Outside of work I am a big fan of food and exploring new places. One of the things I love about the UK is that with every new turn you find new places to explore. I’m also a big fan of sports (playing and watching) and generally keeping active. I’m currently training for the Hackney Half Marathon, and I’ve got my fingers crossed that the ski resorts will be open this winter and I can get out in the mountain air!

And what prompted you to start The Ideal Sunday?

It was actually a combination of a couple of hard realisations, along with a really happy day that prompted me to start The Ideal Sunday.

I knew I wanted to do something to help tackle plastic pollution more generally, and we were discussing some ideas on a walk through the woods on a sunny December afternoon – you guessed it, a Sunday. It was one of those days that made me reflect and really appreciate the natural world around us. On our way home, we all agreed we’d had ‘The Ideal Sunday’, and this is where the name came from!

The Ideal Sunday is unique to each and every one of us. For me, it’s a time for relaxation, reflection, and an appreciation of the beautiful world we all live in.

A few weeks after that, in January 2020, I was lucky enough to take a trip to Diani Beach in Kenya. It’s the most beautiful place. Think white sands, clear water, and skies full of colourful sails from windsurfers. But in amongst all of this, I was overwhelmed at the prevalence and the impact of plastic pollution. We took a trip to visit the national parks, and even amongst the most breathtaking landscapes, it was often punctuated with plastic waste that had built up along the streets and highways. It felt that plastic had become part of the environment.

To think that my little company could change this oversimplifies the issue. There are lots of factors at play. Infrastructure, lack of choice, availability, and accessibility of alternatives to name a few. However, for me, it was a real eye-opener and a realisation that change was definitely needed.

Another eye-opener for me was when I started to research this industry. I thought I was pretty on top of living a sustainable lifestyle. However, the more I read the more I realised there were so many more changes I could make! I figured if I didn’t know about them maybe there’s a lot of other people out there who don’t know either. It was my aim to change this!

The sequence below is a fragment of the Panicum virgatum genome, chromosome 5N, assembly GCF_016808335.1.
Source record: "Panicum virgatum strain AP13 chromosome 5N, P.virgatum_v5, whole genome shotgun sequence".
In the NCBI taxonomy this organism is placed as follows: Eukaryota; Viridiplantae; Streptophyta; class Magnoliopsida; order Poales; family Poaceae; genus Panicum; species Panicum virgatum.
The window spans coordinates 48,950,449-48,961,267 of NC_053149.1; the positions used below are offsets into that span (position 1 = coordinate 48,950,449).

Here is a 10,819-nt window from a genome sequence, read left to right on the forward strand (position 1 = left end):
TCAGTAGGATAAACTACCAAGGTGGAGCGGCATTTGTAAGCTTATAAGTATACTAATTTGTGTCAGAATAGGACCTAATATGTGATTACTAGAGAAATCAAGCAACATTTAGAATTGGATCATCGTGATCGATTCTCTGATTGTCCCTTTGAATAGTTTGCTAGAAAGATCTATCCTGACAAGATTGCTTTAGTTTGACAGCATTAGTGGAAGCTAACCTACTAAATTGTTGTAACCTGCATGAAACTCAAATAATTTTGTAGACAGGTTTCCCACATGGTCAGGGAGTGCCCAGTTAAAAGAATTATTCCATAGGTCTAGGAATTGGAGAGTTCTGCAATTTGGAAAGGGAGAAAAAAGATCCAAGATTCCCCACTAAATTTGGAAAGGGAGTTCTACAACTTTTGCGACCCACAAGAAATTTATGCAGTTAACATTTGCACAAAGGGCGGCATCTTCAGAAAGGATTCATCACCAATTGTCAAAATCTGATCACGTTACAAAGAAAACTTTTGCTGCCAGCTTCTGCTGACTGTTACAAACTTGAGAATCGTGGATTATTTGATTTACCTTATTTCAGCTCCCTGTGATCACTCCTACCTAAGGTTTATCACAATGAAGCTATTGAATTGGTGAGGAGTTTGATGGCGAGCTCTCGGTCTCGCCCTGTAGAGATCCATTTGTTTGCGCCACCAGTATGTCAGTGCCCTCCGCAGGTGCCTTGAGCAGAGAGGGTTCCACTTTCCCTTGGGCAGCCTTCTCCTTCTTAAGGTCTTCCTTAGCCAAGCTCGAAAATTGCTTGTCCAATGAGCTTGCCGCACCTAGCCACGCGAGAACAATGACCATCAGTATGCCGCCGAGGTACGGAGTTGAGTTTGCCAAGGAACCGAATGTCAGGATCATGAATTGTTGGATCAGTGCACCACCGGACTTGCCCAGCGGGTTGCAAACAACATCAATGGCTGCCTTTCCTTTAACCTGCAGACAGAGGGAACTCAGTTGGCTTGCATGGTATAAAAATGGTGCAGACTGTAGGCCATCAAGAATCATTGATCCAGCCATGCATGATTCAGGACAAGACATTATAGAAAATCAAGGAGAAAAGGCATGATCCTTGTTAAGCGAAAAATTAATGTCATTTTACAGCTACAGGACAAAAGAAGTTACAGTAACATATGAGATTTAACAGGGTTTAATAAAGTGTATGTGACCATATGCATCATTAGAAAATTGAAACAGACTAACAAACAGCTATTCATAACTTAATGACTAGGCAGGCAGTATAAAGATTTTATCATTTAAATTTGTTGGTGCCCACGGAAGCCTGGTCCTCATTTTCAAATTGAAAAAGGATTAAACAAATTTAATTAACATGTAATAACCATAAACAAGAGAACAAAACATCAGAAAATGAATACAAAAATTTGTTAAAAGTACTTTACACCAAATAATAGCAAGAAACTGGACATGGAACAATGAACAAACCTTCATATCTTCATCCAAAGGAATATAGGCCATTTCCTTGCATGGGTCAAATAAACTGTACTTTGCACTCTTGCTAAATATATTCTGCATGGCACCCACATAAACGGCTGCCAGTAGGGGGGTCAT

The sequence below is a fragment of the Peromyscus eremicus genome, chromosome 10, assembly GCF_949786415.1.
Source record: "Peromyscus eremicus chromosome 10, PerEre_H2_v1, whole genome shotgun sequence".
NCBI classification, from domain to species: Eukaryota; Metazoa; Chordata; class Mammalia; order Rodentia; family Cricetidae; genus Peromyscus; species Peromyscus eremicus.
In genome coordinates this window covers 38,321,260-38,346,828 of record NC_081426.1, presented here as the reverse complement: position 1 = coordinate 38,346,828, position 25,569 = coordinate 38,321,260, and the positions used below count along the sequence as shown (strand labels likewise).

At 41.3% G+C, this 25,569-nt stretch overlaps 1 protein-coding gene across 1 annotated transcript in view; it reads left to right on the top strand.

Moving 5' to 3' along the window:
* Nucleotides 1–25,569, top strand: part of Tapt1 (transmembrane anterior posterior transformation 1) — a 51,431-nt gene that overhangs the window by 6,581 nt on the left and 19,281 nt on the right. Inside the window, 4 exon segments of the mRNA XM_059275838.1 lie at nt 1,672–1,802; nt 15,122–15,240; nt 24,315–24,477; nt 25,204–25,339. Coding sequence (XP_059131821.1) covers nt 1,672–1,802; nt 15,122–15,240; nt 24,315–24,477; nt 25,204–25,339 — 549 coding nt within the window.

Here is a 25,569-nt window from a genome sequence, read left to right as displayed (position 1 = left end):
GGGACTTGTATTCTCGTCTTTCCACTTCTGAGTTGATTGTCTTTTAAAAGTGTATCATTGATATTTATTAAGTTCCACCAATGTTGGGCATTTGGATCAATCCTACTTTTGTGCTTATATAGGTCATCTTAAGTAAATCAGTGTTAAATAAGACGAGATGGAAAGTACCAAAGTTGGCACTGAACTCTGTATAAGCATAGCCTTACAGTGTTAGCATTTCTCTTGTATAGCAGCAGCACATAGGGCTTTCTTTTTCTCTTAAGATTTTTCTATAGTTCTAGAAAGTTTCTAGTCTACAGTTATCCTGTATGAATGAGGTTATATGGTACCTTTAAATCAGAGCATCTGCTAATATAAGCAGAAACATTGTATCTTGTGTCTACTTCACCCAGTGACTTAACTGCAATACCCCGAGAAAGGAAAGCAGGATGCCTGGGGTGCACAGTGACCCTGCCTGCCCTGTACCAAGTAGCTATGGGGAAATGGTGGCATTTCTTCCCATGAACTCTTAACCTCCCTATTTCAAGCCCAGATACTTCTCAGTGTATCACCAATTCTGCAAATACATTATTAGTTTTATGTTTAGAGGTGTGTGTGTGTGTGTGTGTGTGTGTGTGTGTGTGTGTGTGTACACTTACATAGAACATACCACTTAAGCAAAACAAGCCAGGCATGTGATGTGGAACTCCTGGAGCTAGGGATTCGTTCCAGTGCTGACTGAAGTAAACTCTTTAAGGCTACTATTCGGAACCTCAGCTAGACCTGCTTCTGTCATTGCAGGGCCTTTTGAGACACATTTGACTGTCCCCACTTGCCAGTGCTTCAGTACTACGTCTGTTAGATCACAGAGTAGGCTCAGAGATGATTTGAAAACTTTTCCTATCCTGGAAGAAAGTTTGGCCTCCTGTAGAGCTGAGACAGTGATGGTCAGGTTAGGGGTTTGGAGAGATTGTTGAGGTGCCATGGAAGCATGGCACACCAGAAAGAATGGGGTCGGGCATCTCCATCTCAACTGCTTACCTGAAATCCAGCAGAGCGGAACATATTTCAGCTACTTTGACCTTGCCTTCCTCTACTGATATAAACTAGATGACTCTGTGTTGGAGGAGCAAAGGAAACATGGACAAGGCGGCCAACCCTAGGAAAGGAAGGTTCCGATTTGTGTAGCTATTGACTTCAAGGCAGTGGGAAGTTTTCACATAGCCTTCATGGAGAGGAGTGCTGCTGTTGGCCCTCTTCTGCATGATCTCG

You have a big focus on plastic-free products. What was your first plastic-free swap?

I think a lot of us subconsciously make decisions to avoid single-use plastic every day. I’ll take a water bottle with me when I travel or I’ll buy loose bananas instead of the ones in the bag. My first ‘conscious’ plastic-free swap, though, was a pack of beeswax wraps from BeeBee & Leaf. They are a versatile alternative to plastic cling film, and you can wrap just about anything with them. Think leftovers, fruit, veg, nuts, and herbs. You name it, you can wrap it!

What’s your biggest tip for living a greener lifestyle?

The biggest tip I’d have for living a greener lifestyle is to leave yourself time to plan. Trying to be plastic-free in a world that still relies so heavily on plastic means it can be really challenging to make conscious choices in a rush. And don’t be afraid to be creative. We were talking to a stallholder at a market near us at the weekend, and she said that someone had come in with an old (hopefully clean!) pillowcase to bulk buy pasta! I love that prep work and the ingenuity.

As the UK starts opening up again, it can be really tough to make greener choices while travelling. Your options are often limited. We got the train down to Cornwall a few weeks ago. The trip takes over 5 hours and I knew that anything coming along in the refreshment trolley would be covered in plastic. The night before we left, we made up some fruit and yogurt straight in the yoghurt pot. We also packed some sandwiches and leftover fruit from our Oddbox delivery into Tupperware and we were all set! We also raided the supermarket bakery section at the railway station. Plastic-free and delicious!

Another important tip to remember is that living a greener lifestyle isn’t an all-or-nothing thing. No matter how small, every positive change you make is still progress. If everyone made a little bit of progress then the world would be a much greener place.

And lastly, I’d love to know what you have planned next?

We have some big plans for our small business!

In the future, we’d like to create our own product line of eco-friendly must-haves! If you have any ideas then let us know in the comments. We’d also like to introduce a product recycling scheme so you can return things that aren’t accepted by your council to be recycled responsibly.

Lastly, we’d like to start a store in Australia as we’ll be spending a lot of time between the two countries in the future. It will be a priority of ours to source locally produced products wherever possible to limit the carbon footprint of ourselves and our customers.

Thanks so much, Will, for these insightful answers! And If you are keen to shop for plastic-free products, then do visit The Ideal Sunday’s website. Don’t forget to check out their great blog, and do follow them on Instagram, Facebook, or Twitter.